Several techniques and algorithms have been developed to improve the orthorectification processes and decrease the distortions resulting from these processes. Belfiore and Parente [13] compared different methods, including polynomial functions and rational functions, for correcting deformations of WorldView-2 satellite images with a variable number of GCPs. The rational functions were more suitable than the other techniques for correcting deformations in WorldView-2 images. Prakash et al. [14] proposed an inverse orthorectification method, which utilizes road data and DEM to correct geometric deformations in satellite images. These methods showed acceptable accuracy and improved the road feature extraction from satellite images. Alrajhi et al. [15] developed an automatic procedure that can orthorectify high-resolution satellite images with no GCPs and can respond to real-time geospatial data updates. Furthermore, Whiteside and Bartolo [16] investigated orthorectified images with the aid of the sensor’s rational polynomial coefficients (RPCs) and GCPs using differential global positioning system (DGPS) with an accuracy of 10 cm. Zhang et al. [1] proposed a new method for integrated PCI-RPC and ArcGIS-Spline tools for orthorectification in satellite images. The integrated approach improved the RMSE accuracy from 2.94 m to 1.10 m. Henrico et al. [15] developed an orthorectification process based on high-quality 2 m DEM and applied two different GCP collection methods. First, field survey method with the aid of DGPS was adopted. In the second method, TerraSAR-X-based GCPs were acquired from Airbus Defense and Space. The manual GCPs yielded better positional orthoimages than the TerraSAR-X-based GCPs [17, 18].

The above literature review shows the various orthorectification processing methods. However, many researches confined correction the image geometry based on DEM and DSM data, not on the correcting the buildings distortions of high-resolution satellite images. As a result, the following sections present and discuss a novel orthorectification method designed for WorldView-3 data with a high off-nadir angle. The following important questions are answered: (1) the required resolution of DSM data to obtain practical results and (2) whether or not using high-resolution DSM data instead of the freely available digital elevation models is beneficial or is the latter sufficient for correcting terrain distortions in WorldView-3 imageries.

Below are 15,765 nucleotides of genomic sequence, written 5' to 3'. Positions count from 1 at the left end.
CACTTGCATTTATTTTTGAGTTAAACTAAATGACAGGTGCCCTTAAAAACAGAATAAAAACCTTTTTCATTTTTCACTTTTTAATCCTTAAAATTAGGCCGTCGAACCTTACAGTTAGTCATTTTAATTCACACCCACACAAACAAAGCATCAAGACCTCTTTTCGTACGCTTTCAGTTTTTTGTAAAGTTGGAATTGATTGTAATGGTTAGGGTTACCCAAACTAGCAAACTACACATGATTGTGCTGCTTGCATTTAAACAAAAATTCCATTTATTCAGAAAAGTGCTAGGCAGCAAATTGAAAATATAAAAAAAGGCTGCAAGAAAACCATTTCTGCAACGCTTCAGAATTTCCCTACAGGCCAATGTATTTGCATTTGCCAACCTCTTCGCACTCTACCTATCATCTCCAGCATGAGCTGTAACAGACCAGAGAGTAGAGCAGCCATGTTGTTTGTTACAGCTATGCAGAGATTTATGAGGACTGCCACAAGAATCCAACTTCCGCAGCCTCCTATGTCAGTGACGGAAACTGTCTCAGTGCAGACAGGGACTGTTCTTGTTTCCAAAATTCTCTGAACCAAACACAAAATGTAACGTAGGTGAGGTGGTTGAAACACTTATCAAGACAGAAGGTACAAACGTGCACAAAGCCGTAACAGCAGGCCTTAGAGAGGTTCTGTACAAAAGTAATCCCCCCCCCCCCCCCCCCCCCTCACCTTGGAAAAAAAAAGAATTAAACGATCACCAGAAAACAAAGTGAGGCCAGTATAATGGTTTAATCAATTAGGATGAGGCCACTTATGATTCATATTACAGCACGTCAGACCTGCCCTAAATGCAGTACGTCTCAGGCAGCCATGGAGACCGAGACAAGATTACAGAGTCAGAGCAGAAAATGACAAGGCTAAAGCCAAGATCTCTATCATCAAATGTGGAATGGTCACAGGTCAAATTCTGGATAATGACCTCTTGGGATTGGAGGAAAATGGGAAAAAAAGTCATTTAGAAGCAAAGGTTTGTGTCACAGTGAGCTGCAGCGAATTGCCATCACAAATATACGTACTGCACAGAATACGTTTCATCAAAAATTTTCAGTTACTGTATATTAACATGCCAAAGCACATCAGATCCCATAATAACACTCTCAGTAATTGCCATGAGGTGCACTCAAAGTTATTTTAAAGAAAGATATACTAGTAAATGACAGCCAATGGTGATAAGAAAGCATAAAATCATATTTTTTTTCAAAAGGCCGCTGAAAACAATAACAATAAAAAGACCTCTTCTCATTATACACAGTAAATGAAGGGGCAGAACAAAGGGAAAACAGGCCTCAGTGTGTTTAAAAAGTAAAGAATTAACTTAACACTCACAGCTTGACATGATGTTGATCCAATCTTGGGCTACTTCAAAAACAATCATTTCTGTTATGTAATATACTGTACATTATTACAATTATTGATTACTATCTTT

2. Materials and Methods

2.1. Study Area

The experiment was conducted in an area located in Selangor, Malaysia, that is geographically bounded between (101°30-102°0) E and (3°00-3°30) N. The study area was carefully selected to successfully achieve our objectives. Various land uses, such as residential, commercial, industrial, public, sport, educational, and religious facilities, and land covers related to human activities are available in the study area, as shown in Figure 1.

2.2. Datasets

Laser cloud points: point clouds are defined as a set of vertices in a three-dimensional coordinate system, and these clouds add a new type of geometry to the system. Point clouds, as the output of 3D scanning processes, have many purposes, such as creating 3D models for multitude visualization, rendering, animation, and mass customization applications. In this research, airborne LiDAR point clouds were used to create an extremely high-resolution DEM and digital surface model (DSM), as shown in Figure 2. The LiDAR data were gathered by using an airborne system (Optech Airborne Laser Terrain Mapper 3100) on November 2, 2015. The camera had a spatial resolution of 10 cm; the laser scanner had a scanning angle of 60° with a camera angle of ±30° and the flying height of 1510 m with clear skies. The posting density of the LiDAR data was 3–4 pts/m2 (average point ) with a 25,000 Hz pulse rate frequency. The number of points is 1,300,000 points for the study area.

WorldView-3: the WorldView-3 satellite image showed eight bands of panchromatic spatial resolution, multispectral, short-wave infrared, and Clouds, Aerosols, Vapours, Ice, and Snow (CAVIS) resolution at 0.31, 1.24, 3.7, and 30 m, respectively. The four standard VNIR colours were blue, green, red, and near-infrared, and the additional VNIR colours were coastal, yellow, red edge, and near-IR2. Twelve (12) CAVIS bands (atmospheric sensor) were used, and the off-nadir angle was 14°. The data were gathered on April 25, 2015.

2.3. Methodology